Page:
The fun of reading dictionaries, encyclopedias | Metaglossia: The Translation World |
WORLD OF WORDS: Taking an intellectual journey into a knowledge wilderness

SOME years ago, Royal Professor Ungku Aziz challenged the audience to read the entire volume of Encyclopedia Britannica and all the journals published by the Malaysian Branch of the Royal Asiatic Society (MBRAS). It would be an adventure unlike any other -- an intellectual journey into a knowledge wilderness.

As time passed by, I was engrossed in issues pertaining to brick and butter and occasionally that of survival. But I did check what would be in store if I were to take up the challenge. It would been an intellectual version of climbing the Everest without supplemental oxygen or summiting K2 during winter. Needless to say, the odds were insurmountable.

Let's begin with the MBRAS journals. MBRAS was established by British administrators who were interested in "Malayan studies".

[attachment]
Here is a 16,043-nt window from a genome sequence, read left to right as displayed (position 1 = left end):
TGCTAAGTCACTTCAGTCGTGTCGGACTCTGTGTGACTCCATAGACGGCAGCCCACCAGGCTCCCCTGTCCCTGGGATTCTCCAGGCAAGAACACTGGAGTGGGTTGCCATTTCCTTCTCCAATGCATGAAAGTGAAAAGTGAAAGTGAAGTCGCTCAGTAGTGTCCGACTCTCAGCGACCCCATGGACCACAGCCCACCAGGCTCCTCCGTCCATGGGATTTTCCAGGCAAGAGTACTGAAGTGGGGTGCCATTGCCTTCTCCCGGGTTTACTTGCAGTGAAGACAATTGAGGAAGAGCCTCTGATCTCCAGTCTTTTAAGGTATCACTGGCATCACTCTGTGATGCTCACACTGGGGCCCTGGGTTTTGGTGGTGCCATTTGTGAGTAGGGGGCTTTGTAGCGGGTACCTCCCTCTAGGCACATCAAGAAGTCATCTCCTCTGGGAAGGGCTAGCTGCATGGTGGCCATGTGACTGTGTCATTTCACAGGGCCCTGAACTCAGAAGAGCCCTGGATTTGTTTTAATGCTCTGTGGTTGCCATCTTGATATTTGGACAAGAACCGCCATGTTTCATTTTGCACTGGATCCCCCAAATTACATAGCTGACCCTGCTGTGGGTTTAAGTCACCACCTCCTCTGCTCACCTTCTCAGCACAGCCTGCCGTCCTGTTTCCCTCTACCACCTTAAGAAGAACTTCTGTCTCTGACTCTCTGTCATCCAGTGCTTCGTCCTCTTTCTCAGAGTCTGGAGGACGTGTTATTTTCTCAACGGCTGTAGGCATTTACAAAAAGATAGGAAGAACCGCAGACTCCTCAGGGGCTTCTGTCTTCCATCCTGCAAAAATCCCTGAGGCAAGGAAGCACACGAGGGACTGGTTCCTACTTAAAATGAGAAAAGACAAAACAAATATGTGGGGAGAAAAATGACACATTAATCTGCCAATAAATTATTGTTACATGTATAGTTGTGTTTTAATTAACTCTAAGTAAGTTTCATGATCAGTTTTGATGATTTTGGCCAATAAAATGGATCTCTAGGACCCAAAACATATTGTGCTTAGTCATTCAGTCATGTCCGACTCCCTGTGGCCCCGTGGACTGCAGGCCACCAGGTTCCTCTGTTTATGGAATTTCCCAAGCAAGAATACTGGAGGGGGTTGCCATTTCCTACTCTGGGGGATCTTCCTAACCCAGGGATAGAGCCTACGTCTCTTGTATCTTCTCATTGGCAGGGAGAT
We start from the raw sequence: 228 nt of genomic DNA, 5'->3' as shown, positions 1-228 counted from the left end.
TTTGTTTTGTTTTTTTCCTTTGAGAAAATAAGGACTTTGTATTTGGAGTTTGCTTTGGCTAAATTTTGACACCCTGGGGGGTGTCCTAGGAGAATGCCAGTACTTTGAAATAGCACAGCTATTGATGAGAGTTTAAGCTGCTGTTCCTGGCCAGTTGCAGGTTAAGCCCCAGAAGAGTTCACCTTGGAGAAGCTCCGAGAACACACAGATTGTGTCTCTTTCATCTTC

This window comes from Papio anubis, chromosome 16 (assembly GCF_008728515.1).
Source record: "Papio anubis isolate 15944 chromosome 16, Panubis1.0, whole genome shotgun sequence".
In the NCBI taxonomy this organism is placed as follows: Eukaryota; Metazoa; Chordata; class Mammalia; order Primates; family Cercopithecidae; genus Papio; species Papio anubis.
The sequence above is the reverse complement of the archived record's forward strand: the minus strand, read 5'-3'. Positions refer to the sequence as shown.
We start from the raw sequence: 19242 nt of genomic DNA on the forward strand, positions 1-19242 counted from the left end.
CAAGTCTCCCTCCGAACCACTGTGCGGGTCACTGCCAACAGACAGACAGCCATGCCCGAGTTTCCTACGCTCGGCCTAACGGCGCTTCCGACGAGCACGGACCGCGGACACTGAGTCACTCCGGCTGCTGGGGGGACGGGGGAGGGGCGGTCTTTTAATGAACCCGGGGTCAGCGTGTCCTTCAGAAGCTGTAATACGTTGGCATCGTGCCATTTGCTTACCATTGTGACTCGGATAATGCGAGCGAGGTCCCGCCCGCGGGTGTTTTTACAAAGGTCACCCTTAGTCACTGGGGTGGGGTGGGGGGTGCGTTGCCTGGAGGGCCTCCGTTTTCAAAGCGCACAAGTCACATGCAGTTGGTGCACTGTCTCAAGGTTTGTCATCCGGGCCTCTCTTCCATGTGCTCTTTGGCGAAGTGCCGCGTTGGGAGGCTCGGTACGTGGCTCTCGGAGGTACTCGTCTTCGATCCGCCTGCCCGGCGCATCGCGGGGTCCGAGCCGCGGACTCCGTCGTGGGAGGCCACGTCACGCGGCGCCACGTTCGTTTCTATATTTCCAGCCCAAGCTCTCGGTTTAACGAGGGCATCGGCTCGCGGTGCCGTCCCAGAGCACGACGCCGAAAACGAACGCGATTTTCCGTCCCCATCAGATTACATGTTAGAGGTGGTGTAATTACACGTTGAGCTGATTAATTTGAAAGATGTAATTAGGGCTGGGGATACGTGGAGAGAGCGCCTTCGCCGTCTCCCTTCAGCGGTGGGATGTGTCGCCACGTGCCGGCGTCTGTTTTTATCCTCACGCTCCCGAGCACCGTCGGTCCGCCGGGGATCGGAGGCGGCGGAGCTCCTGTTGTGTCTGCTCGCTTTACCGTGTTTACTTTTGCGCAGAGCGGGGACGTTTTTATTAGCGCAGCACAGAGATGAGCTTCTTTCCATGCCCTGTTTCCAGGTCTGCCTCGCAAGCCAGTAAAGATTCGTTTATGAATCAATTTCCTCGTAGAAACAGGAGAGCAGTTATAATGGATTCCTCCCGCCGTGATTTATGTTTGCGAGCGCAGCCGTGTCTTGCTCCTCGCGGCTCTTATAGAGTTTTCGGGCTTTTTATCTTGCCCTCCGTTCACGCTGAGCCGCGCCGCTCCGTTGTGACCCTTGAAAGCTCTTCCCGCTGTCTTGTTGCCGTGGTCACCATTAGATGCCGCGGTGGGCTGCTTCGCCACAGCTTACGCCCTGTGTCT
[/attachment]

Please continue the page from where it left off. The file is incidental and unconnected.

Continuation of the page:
The journals published since 1877 pioneered studies on Malayan culture, history, literature, botany, ecology, archeology and anthropology. Reading such dense texts that have been around for 135 years was no easy feat. I gave up.

I checked the Encyclopedia Britannica. It has been around for 244 years, the first edition came out in Scotland in 1768.

At its peak, it consisted of 65,000 entries, in 44 million words, covering 33,000 pages with 24,000 images. There were 9,500 contributors for the 32-volume set, not including its indexes and a Propedia, an introductory volume that was started in its 15th edition.

I did a bit of hom

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